It was Tolman's third sacrifice bunt of the game, and with how the Ducks choose to play, the decision to do so was far from surprising.
"I think it's probably a high percentage success play," said Horton, gave credit to batting coach Mark Wasikowski for making the call. "But if it backfires then you're kind of going, 'Why'd you do that?'"
Tolman hasn't been one of Oregon's better bunter this season, but the two previous bunts gave the coaches confidence that he could lay one down in the crucial situation.
"Just like if you're a basketball coach and it's the last ten seconds and a guy's had a pretty good shooting night, you draw up a play to get him the ball," Horton said.
Oregon entered the bottom of the ninth trailing 3-2, the Stanford bullpen walked two of the first three batters (Brett Thomas and Payne) bringing slugger Ryon Healy, who hit two homers Saturday, to the plate with two on and only one out.
"We have a don't die attitude. If we're down five going into the ninth we still think we can come back. We all know we're good enough," Tolman said.
Healy blasted a ball down the third base line, plating Thomas and putting Payne, who'd become the winning run, on third.
"I was just trying to get something with elevation and put a good swing on it. I was able to keep it fair fortunately," Healy said.
Oregon got out to a 2-0 lead on a Healy ground out in the first, followed by a Thomas RBI single in the fifth. The Ducks appeared to be rolling towards an easy win, before a mistake by catcher Josh Graham cost the Ducks the lead.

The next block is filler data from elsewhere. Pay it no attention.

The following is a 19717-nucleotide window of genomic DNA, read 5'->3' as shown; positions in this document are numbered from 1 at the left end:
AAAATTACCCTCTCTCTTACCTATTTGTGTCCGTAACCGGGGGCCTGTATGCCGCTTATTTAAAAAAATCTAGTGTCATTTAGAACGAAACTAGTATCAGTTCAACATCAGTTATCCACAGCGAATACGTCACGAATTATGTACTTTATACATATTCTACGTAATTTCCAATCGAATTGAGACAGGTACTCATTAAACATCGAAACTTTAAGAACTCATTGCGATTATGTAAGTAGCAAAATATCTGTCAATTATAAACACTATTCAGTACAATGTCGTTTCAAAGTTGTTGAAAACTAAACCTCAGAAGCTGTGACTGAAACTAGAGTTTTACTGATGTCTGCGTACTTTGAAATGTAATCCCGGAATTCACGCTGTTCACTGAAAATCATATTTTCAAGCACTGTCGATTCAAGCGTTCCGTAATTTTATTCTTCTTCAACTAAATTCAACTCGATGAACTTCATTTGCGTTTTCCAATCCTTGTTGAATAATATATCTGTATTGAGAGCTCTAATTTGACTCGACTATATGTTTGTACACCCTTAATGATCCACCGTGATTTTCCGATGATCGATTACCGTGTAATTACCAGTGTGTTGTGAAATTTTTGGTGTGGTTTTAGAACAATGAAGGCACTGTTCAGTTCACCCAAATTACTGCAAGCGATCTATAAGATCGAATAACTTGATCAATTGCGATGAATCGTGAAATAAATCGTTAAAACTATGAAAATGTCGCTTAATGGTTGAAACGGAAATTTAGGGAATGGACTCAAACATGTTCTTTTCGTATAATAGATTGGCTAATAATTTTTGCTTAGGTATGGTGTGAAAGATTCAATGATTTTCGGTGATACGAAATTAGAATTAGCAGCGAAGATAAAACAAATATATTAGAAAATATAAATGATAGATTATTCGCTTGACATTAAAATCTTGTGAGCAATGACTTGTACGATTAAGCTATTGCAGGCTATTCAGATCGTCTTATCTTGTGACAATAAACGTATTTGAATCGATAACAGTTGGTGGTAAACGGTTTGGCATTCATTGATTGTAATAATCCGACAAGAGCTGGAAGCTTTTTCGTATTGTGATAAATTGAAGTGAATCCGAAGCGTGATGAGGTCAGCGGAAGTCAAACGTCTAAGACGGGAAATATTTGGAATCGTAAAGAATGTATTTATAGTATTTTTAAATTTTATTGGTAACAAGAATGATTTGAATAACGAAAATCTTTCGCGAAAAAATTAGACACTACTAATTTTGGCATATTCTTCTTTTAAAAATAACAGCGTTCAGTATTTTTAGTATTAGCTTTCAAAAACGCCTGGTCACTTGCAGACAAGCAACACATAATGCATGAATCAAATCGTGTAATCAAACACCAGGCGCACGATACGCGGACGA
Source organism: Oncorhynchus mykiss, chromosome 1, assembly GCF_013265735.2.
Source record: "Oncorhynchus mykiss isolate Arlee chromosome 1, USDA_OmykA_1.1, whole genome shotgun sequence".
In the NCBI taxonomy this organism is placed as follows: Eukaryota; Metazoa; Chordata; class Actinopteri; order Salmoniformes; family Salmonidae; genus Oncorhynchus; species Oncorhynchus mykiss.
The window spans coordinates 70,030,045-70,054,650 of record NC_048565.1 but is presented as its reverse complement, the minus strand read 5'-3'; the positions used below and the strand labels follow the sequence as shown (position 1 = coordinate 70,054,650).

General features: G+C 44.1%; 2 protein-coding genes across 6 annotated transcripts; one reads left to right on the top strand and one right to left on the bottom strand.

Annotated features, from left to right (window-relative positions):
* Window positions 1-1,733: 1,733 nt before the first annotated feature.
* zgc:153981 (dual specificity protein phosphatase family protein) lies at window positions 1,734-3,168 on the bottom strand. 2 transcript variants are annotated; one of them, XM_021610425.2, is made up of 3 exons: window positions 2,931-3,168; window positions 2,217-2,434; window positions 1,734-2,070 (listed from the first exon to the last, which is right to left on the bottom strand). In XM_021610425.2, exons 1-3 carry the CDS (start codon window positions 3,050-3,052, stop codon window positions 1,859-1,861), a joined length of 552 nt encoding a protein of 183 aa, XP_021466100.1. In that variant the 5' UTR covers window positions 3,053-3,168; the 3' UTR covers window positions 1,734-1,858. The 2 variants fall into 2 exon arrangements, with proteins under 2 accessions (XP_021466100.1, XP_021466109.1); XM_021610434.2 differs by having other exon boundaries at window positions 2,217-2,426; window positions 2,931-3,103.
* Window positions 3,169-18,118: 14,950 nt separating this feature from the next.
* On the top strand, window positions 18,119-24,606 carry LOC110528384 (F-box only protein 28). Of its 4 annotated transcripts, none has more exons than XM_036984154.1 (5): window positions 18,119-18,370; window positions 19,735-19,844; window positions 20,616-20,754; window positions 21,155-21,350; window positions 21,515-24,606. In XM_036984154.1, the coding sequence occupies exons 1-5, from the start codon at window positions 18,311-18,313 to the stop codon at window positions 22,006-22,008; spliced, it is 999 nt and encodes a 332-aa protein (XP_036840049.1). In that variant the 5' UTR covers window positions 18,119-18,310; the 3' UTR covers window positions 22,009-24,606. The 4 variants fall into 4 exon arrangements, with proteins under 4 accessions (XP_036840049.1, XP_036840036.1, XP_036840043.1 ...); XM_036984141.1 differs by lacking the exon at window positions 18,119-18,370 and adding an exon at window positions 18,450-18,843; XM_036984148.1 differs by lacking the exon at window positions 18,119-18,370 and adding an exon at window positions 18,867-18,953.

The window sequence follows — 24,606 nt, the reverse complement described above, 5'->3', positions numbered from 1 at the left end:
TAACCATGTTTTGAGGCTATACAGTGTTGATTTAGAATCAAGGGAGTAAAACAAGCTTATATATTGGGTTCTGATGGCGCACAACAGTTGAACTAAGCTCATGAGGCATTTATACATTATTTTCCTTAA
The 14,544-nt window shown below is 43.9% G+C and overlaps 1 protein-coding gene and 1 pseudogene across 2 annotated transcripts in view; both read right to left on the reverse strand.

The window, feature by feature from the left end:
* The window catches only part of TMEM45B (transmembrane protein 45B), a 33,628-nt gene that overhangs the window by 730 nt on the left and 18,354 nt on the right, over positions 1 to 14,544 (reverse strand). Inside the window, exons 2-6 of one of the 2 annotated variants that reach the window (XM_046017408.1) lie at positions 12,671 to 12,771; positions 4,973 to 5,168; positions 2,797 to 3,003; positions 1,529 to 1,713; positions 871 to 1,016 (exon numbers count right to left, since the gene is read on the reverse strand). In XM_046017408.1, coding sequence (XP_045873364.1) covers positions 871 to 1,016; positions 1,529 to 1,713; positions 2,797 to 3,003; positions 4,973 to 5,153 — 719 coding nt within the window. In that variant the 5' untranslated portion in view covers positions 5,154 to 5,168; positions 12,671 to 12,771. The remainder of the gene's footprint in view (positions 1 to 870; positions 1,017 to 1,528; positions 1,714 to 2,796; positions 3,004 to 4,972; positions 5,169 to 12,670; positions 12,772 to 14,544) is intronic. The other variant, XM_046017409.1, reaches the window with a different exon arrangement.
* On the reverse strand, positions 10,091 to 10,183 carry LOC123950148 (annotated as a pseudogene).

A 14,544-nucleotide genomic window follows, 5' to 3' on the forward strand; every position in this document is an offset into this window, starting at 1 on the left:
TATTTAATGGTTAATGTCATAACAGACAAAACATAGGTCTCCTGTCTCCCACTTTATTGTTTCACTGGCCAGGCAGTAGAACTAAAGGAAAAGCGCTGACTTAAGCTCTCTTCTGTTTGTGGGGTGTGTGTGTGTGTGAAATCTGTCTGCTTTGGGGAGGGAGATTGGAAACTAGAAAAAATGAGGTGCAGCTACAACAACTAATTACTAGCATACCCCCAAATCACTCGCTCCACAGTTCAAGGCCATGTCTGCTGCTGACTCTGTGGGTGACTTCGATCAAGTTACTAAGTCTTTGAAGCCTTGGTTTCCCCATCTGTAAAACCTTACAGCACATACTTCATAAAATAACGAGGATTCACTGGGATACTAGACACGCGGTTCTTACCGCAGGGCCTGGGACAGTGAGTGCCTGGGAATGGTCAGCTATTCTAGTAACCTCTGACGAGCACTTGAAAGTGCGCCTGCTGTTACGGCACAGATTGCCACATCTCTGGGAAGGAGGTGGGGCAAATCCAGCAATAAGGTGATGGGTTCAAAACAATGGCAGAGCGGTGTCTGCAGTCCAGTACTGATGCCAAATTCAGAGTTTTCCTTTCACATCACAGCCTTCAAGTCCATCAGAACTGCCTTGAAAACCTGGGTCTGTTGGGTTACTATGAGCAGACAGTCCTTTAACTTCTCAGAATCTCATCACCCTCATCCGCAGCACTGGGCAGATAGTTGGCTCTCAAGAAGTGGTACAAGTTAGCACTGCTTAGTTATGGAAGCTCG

Stanford's Austin Slater hit a routine double-play ball to Aaron Payne who successfully orchestrated the 4-6-3 play, but Graham was called for catcher's interference and both runners were called safe. The next batter Brian Ragira hit a bullet between short and second to score both runners and the game was tied.
Stanford'Justin Ringo would drive the ball just over the left field wall to put Oregon pitcher Jake Reed in position for the loss. All and all, Reed called it his best start at Oregon, pitching eight innings, with just three hits and the home run the only earned run.
"I think definitely, by far, my best start since I've been here. The scoreboard might not show it, but if I get that double play and I have no idea how he got that ball out…that's definitely my best start," he said.
"I didn't want to let him go home with the loss the way he threw tonight," Healy said.
Oregon heads on the road for the next eight games. First to Seattle for a two game series with the Redhawks, then across state to Pullman for a three-game series, followed by a series in Columbus against the Buckeyes.